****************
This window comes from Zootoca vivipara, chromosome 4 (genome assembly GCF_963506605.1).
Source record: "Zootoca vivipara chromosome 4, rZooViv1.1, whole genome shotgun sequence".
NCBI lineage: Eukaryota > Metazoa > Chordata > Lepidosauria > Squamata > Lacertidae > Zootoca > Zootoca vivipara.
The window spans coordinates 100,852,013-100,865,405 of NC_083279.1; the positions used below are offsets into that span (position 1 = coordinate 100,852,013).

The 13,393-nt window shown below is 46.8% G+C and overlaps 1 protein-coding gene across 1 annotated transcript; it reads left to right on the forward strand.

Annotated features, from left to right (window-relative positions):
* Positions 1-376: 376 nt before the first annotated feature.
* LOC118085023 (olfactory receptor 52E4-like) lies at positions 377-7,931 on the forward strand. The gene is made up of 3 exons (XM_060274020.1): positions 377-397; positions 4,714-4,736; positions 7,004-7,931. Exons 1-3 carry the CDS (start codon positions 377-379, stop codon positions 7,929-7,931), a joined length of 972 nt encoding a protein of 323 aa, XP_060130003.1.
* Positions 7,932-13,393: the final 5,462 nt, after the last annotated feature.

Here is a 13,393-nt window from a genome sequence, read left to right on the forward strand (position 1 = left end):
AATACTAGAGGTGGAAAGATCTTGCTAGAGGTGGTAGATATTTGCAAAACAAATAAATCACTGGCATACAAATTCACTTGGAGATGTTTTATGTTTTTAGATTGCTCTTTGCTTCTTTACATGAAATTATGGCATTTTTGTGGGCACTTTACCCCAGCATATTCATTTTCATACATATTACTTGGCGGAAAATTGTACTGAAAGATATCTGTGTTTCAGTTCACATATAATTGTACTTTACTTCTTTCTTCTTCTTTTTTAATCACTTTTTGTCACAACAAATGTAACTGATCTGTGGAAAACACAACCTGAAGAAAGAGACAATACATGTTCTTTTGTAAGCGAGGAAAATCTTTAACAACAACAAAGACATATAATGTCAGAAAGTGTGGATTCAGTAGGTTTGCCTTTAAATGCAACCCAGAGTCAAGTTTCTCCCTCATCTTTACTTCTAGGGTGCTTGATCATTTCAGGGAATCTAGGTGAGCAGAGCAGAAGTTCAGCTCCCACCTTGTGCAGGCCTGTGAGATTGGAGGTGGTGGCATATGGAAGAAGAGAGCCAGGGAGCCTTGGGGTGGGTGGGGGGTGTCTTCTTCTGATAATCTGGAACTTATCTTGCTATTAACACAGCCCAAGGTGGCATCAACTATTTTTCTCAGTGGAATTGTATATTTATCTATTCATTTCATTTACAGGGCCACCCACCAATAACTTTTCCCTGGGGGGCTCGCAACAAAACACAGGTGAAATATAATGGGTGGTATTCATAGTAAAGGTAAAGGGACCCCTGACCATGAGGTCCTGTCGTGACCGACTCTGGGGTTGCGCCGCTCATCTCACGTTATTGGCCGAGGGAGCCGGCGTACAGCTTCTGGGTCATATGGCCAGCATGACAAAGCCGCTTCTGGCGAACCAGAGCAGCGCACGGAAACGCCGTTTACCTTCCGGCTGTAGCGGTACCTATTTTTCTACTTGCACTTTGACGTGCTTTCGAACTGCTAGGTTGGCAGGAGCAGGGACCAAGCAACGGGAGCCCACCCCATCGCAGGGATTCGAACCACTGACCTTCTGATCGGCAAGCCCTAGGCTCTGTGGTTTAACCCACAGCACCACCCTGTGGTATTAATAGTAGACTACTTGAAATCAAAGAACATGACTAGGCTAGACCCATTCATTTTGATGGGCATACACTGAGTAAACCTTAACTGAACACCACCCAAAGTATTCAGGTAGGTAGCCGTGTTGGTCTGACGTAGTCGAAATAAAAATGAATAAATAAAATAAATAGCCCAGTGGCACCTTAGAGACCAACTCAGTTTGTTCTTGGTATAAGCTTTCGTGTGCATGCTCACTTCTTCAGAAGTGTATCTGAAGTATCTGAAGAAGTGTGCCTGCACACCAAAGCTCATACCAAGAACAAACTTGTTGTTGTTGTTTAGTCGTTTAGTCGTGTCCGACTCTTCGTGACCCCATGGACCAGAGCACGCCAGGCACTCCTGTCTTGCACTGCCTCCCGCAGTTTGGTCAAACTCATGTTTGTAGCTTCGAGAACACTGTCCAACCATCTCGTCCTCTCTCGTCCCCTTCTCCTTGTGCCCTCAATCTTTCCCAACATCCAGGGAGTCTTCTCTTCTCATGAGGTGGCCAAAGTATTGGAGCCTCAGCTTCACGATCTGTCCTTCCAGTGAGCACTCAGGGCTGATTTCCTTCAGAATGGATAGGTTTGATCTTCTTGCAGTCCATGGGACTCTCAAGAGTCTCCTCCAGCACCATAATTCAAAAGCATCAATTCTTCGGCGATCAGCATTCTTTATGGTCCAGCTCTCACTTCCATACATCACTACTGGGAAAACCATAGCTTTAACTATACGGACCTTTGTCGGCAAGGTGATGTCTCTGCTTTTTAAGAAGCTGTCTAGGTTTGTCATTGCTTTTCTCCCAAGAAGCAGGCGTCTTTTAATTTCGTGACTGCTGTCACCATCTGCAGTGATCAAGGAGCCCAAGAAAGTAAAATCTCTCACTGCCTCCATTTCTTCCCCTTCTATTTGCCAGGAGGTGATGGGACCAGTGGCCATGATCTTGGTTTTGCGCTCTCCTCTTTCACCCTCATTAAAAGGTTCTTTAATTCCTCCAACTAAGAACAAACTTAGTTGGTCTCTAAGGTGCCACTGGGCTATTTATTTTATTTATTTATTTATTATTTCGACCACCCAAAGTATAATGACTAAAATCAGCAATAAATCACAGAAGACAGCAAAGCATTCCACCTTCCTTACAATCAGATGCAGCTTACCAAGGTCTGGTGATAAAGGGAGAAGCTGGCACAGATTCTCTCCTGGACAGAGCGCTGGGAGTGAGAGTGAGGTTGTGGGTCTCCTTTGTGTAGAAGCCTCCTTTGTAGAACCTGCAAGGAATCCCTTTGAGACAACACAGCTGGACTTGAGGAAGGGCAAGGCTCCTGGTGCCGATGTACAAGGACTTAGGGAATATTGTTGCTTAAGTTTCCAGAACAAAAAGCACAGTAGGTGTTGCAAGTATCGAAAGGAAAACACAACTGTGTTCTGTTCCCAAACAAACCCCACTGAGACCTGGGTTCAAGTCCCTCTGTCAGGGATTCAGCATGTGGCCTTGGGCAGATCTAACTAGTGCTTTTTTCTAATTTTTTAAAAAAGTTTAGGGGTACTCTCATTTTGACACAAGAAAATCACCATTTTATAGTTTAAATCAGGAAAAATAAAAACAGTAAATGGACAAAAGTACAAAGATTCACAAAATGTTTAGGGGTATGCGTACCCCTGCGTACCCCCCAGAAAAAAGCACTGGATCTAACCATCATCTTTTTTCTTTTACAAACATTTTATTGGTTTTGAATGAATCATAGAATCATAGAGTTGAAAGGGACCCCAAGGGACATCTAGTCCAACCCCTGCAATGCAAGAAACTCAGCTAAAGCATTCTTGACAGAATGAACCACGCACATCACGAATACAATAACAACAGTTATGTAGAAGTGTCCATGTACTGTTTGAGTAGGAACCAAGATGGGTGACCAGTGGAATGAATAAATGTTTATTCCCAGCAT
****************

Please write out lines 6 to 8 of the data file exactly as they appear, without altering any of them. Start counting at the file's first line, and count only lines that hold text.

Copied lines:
Annotated features, from left to right (window-relative positions):
* Positions 1-376: 376 nt before the first annotated feature.
* LOC118085023 (olfactory receptor 52E4-like) lies at positions 377-7,931 on the forward strand. The gene is made up of 3 exons (XM_060274020.1): positions 377-397; positions 4,714-4,736; positions 7,004-7,931. Exons 1-3 carry the CDS (start codon positions 377-379, stop codon positions 7,929-7,931), a joined length of 972 nt encoding a protein of 323 aa, XP_060130003.1.